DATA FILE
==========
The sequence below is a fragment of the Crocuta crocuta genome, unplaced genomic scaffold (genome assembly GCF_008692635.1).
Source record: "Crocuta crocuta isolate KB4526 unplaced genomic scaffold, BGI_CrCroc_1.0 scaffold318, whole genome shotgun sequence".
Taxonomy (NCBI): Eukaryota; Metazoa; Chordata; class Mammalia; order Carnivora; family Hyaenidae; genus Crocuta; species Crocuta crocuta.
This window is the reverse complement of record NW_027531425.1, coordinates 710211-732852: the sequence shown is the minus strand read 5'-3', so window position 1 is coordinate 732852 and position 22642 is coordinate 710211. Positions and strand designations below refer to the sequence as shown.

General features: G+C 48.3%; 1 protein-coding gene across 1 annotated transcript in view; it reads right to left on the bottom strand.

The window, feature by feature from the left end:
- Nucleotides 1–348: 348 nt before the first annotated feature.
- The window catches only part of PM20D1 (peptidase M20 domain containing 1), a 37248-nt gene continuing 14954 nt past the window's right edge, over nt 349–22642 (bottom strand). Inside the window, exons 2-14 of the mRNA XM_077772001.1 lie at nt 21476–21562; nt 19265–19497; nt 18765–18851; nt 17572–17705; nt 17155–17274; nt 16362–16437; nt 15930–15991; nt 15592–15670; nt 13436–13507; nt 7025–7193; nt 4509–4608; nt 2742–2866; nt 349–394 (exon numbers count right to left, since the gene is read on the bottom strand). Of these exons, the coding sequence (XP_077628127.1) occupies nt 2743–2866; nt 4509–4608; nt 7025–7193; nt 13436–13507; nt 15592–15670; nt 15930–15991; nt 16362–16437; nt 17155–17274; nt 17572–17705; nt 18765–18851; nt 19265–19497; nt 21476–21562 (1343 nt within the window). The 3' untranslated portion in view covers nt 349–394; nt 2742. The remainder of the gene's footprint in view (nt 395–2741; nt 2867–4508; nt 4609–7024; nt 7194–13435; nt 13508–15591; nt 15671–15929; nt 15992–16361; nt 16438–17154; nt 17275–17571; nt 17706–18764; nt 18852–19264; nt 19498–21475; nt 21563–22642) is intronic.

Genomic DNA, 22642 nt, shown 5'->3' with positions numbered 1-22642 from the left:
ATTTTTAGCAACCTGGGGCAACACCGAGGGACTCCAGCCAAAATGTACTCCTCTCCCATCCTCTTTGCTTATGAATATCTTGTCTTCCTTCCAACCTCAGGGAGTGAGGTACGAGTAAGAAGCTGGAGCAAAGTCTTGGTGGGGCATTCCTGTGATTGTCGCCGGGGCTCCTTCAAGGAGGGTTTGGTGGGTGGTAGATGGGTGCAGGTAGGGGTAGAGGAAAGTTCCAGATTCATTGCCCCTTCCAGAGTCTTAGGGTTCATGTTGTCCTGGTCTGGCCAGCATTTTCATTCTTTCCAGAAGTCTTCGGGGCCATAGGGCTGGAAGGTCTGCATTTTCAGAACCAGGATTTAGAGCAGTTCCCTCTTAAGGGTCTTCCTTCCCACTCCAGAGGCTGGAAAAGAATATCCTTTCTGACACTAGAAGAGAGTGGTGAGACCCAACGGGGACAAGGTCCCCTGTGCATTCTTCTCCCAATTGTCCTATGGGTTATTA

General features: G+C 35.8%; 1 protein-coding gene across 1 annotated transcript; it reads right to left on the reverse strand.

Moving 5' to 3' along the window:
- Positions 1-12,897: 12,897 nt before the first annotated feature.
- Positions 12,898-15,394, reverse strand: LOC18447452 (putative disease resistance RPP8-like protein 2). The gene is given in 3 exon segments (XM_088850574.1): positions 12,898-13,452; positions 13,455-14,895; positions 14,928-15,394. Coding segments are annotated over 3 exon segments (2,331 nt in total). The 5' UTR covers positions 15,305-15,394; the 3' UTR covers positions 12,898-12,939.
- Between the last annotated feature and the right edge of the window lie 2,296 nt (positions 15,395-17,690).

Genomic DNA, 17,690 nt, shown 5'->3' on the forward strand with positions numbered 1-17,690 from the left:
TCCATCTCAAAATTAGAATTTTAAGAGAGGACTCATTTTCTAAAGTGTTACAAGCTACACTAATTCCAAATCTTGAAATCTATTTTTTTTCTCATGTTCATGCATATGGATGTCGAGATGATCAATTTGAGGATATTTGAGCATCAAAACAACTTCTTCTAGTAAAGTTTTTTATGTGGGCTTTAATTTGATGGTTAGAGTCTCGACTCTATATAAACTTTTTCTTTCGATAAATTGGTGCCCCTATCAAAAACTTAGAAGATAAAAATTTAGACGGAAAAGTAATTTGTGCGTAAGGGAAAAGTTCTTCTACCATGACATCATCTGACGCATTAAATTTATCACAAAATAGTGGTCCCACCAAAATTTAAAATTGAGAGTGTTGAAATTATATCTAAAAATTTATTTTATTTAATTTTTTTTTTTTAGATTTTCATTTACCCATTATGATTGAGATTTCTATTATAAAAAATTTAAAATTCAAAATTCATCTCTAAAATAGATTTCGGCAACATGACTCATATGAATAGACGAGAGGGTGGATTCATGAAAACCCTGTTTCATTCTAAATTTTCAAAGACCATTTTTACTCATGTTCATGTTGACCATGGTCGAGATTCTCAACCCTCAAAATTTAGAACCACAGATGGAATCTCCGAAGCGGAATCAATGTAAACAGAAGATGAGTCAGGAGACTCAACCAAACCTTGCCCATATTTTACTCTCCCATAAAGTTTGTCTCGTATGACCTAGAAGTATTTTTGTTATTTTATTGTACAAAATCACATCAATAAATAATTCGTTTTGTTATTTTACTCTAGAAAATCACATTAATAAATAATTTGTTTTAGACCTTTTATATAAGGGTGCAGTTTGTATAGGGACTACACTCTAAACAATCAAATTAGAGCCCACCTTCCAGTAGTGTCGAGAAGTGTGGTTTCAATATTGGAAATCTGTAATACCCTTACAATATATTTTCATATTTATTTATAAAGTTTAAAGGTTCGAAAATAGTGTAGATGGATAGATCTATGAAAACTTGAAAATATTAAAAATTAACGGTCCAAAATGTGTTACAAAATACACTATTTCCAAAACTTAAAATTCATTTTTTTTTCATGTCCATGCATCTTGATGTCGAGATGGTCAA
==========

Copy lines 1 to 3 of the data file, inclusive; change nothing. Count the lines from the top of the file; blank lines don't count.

The sequence below is a fragment of the Crocuta crocuta genome, unplaced genomic scaffold (genome assembly GCF_008692635.1).
Source record: "Crocuta crocuta isolate KB4526 unplaced genomic scaffold, BGI_CrCroc_1.0 scaffold318, whole genome shotgun sequence".
Taxonomy (NCBI): Eukaryota; Metazoa; Chordata; class Mammalia; order Carnivora; family Hyaenidae; genus Crocuta; species Crocuta crocuta.